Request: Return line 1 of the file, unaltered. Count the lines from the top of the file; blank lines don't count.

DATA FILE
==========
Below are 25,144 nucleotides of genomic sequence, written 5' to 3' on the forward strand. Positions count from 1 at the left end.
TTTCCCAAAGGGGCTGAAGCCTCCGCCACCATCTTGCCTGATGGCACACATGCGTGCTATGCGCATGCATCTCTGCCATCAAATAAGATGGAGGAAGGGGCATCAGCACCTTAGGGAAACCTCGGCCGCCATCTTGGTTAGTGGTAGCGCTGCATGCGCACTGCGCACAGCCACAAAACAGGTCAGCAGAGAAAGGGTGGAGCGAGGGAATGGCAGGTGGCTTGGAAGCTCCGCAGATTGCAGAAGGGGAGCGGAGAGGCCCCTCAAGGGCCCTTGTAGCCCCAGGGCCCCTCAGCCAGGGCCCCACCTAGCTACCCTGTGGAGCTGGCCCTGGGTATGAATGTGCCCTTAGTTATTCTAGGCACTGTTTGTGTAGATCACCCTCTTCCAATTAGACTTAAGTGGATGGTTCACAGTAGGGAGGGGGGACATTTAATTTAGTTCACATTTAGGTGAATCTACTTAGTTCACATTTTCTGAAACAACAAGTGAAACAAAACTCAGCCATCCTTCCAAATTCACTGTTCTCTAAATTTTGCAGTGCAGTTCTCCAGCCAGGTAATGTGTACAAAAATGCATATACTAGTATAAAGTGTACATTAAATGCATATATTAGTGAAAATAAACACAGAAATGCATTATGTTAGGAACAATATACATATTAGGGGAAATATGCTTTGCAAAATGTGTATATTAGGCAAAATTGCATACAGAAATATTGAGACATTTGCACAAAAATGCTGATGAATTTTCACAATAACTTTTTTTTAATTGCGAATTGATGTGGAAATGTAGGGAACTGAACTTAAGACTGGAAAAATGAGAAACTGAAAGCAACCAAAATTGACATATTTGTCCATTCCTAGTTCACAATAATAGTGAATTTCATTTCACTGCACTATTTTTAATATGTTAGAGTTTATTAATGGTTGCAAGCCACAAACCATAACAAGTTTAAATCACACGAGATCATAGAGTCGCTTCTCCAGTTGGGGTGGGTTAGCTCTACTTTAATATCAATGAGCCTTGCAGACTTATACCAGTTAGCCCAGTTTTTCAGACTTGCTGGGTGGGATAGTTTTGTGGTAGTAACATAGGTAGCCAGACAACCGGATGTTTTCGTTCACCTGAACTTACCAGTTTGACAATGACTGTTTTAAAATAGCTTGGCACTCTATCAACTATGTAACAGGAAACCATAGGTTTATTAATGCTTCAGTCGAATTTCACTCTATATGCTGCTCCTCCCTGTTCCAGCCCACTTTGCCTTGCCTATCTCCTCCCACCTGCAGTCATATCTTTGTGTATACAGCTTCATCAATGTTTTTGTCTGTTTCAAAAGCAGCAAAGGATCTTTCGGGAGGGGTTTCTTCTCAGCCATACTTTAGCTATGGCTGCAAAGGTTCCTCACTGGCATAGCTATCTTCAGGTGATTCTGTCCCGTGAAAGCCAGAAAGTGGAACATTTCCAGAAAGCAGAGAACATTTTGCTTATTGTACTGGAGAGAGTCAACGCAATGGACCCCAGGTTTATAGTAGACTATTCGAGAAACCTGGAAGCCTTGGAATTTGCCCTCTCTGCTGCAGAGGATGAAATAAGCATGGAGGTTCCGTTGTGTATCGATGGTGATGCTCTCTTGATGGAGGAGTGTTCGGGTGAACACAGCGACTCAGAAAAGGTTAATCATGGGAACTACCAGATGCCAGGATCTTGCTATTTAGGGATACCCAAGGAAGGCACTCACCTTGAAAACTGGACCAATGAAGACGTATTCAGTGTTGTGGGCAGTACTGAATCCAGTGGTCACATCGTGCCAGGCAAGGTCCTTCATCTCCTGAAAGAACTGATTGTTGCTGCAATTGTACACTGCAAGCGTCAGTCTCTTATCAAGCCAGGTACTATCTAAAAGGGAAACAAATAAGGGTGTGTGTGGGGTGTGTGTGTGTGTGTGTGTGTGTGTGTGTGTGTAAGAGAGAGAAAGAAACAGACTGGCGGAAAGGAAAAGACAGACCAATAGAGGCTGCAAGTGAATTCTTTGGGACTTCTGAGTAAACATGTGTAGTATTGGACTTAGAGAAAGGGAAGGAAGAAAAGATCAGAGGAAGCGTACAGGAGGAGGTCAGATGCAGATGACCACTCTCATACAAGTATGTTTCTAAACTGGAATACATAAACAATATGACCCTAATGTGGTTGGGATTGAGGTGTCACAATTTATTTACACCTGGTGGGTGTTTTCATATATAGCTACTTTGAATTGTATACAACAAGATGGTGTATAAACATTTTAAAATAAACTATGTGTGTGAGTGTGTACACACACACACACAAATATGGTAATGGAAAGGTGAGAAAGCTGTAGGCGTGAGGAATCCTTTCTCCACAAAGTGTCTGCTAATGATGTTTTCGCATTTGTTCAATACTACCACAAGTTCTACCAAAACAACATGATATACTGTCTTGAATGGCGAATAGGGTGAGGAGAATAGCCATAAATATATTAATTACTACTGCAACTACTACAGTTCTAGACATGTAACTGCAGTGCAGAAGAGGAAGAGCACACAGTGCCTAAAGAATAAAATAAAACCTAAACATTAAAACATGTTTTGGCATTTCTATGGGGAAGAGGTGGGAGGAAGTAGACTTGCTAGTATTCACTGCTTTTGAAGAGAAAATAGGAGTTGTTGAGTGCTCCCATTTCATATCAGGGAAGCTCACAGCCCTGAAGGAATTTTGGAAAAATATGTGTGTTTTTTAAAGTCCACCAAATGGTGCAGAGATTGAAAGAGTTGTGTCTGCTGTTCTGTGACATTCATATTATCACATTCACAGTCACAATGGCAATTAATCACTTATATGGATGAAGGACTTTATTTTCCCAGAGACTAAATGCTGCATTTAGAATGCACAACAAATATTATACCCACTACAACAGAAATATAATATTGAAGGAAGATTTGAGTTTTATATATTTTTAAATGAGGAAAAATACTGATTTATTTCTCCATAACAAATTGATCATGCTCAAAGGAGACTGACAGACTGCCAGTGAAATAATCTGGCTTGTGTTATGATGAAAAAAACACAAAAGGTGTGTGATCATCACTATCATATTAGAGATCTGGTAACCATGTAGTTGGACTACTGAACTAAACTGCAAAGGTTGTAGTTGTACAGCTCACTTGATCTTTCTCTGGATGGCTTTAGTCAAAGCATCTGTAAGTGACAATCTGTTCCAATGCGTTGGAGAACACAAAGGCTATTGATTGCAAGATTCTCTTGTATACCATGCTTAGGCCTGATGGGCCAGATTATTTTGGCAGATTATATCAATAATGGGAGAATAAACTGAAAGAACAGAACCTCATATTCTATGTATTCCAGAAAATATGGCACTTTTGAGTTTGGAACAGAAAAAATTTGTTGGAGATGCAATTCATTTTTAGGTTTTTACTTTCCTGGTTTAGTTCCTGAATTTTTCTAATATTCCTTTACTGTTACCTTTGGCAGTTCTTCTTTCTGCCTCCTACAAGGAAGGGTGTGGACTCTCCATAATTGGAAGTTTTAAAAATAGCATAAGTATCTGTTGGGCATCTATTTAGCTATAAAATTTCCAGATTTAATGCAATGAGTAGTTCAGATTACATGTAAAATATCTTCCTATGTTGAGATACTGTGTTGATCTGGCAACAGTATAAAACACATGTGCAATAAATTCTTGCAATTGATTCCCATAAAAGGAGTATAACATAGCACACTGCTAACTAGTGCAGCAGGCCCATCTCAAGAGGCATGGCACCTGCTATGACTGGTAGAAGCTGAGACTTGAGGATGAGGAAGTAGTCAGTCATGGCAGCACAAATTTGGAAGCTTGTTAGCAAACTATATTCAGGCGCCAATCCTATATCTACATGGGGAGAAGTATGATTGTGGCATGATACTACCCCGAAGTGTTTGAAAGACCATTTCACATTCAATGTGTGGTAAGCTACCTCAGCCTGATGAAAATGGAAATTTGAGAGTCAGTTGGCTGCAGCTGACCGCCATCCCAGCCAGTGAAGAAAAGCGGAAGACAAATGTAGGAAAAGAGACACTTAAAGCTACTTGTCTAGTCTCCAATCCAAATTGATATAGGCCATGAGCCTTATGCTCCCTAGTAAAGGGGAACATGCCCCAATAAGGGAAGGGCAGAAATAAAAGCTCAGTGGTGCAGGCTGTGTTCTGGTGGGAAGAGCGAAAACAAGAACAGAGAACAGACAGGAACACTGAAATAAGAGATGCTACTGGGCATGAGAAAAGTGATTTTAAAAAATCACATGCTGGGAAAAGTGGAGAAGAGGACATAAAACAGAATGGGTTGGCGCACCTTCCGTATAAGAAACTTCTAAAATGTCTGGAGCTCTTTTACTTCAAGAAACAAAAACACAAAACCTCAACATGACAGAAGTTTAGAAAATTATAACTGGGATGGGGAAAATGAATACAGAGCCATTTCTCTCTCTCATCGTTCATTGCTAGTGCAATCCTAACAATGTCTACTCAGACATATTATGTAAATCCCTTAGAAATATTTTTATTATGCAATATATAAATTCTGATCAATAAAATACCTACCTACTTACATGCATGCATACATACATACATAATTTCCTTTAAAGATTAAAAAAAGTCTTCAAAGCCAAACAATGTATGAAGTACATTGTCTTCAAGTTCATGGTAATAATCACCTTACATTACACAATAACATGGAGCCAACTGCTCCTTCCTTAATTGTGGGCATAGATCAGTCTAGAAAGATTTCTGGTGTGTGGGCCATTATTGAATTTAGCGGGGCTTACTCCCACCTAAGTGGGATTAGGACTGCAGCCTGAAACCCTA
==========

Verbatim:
Below are 25,144 nucleotides of genomic sequence, written 5' to 3' on the forward strand. Positions count from 1 at the left end.